So I dug up this piece that I wrote for The Record back in October 1989, when I gave up writing movies reviews for what turned out to be a decade.
BY LOU LUMENICK
I always thought that when I called it quits as a movie critic, it would be easy to look back and take stock. Now that occasion has arrived: By the time you read this, I will have already moved on to relative anonymity as an assignment editor at The Record.
My career as a critic began (auspiciously enough) with "Heaven's Gate" in April 1981, and ends Friday, when The Record publishes my review of "Fat Man and Little Boy." Reaching into a stack of 18 envelopes stuffed with reviews (I quickly give up any notion of counting them) even provides an arbitrary midpoint: "Mad Max Beyond Thunderdome," dated July 10, 1985.
That it feels as if I saw "Beyond Thunderdome" 10 or 15 years ago, that I can barely summon up memories of even the legendary flop "Heaven's Gate" _ earlier titles, like the Bora Bora adventure "Beyond the Reef," elicit not even a flicker of recognition _ says a lot about the nature of the job. Any critic who pretends that reviewing movies is just like being a regular moviegoer, only more so, is either a liar or incredibly self-deluded.
For starters, few people see as many as 13 movies a week, as I sometimes did during the peak Christmas seasons. And if they do, it's movies of their choice _ not the bizarre mix imposed on us by the whims of distributors. Few moviegoers have tastes so eclectic that they regularly take in esoteric French films, slasher movies, and Bill Murray comedies. But it hasn't been unusual for me to see all three genres in the same day _ and try to deal with each on its own merits.
One of the questions I'm most often asked is where I go to see movies. Most often, I saw them in screening rooms with a handful of other critics _ not exactly your typical audience, but it cut down considerably on the physical and mental wear-and-tear. Movie companies often screen movies in real theaters, but their invited audiences tend to be wildly enthusiastic: Their reactions are no more representative or reliable than the critics'.
Now and then, I've seen films in the company of real, paying customers. These tended to be the worst movies, ones that studios wouldn't show to critics in advance of opening. Often, the audiences were more entertaining than the movies. I can barely recall the plot of "Cujo," but I'll never forget the 6-foot-5 gentleman who stood up during its first matinee at Manhattan's National Twin and shouted at Dee Wallace Stone, who was on screen being torn apart by a dog: "That's what you get for being promiscuous, bitch!"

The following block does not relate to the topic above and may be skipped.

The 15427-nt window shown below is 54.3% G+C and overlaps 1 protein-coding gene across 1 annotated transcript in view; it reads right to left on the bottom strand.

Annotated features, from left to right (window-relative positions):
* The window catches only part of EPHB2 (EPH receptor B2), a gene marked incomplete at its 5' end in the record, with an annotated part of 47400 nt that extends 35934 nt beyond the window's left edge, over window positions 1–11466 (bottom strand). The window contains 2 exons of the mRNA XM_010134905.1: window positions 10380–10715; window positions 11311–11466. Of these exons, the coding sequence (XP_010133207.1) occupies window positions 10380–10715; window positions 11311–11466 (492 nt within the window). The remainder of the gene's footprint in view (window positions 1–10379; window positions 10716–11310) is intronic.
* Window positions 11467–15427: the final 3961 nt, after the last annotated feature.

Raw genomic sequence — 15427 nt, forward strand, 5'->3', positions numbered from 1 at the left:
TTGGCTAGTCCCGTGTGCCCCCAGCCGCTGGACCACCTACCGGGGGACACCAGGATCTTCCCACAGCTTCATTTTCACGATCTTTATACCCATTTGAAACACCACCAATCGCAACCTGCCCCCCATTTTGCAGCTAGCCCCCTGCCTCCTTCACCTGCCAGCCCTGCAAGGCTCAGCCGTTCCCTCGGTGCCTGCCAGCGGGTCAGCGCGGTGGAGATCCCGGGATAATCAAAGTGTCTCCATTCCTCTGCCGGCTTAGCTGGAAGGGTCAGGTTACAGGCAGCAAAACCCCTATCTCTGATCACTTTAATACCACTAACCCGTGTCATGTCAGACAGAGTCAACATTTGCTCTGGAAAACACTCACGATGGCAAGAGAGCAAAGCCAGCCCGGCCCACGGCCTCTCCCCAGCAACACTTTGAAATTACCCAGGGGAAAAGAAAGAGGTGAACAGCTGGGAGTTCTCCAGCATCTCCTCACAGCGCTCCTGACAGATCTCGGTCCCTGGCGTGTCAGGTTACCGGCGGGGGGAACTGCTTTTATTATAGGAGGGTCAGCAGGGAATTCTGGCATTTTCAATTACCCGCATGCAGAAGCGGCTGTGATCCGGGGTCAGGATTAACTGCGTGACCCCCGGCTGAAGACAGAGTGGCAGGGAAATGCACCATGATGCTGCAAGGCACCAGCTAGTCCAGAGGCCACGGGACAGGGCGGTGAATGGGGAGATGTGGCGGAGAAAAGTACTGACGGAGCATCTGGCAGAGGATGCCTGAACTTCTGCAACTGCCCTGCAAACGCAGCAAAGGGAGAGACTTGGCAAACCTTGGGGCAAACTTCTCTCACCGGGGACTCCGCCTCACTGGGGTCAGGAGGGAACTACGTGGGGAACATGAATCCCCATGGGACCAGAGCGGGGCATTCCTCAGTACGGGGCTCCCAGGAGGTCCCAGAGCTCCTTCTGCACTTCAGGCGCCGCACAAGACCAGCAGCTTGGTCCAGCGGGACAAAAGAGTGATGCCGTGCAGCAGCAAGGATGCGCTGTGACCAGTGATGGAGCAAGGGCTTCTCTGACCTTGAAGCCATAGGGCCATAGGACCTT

Looking back over eight years, some of my judgments are difficult to defend, to say the least. One Friday in June 1981, I panned "Raiders of the Lost Ark" and turned in a rave review of Mel Brooks' "History of the World, Part I." It becomes only slightly more fathomable when I see that I had reviewed six other movies for that same date.
Time is a luxury often unavailable to daily newspaper reviewers who, if they're lucky, might see a movie on Tuesday morning and have 24 hours to file. Many reviews are written under considerably greater time constraints: A few are written within 30 minutes after the credits roll.
The best part of this job was being able to see movies before everybody else, untainted (usually) by my colleagues' opinions. The downside was suffering through hundreds of stinkers. And, in almost every case, I did sit all the way through them, no matter how bad. Because that was my job.
When I started thinking about this final column, I had vague aspirations of compiling a 10-best list for all of my moviegoing years. I quickly abandoned the idea, once I realized that for my opinions to have any real meaning would require re-seeing dozens of movies I had raved about to see if they still held up. Unfortunately, being a movie critic leaves little time to reconfirm one's opinions. But based on recent viewings of both films, my gut feeling is that the two great American movies of the 1980s are "The Right Stuff" and "Once Upon a Time in America." "Batman" and "Who Framed Roger Rabbit" may also fall into this category, but it's far too early to even guess whether they'll stand the test of time.
Finally, I'd like to thank those of you who took the time to write, even if it was just to declare my opinions worthless. At least I knew somebody out there was reading and reacting to my thoughts. There are few things more gratifying for a writer _ especially one who spends such a large portion of his life in a darkened room.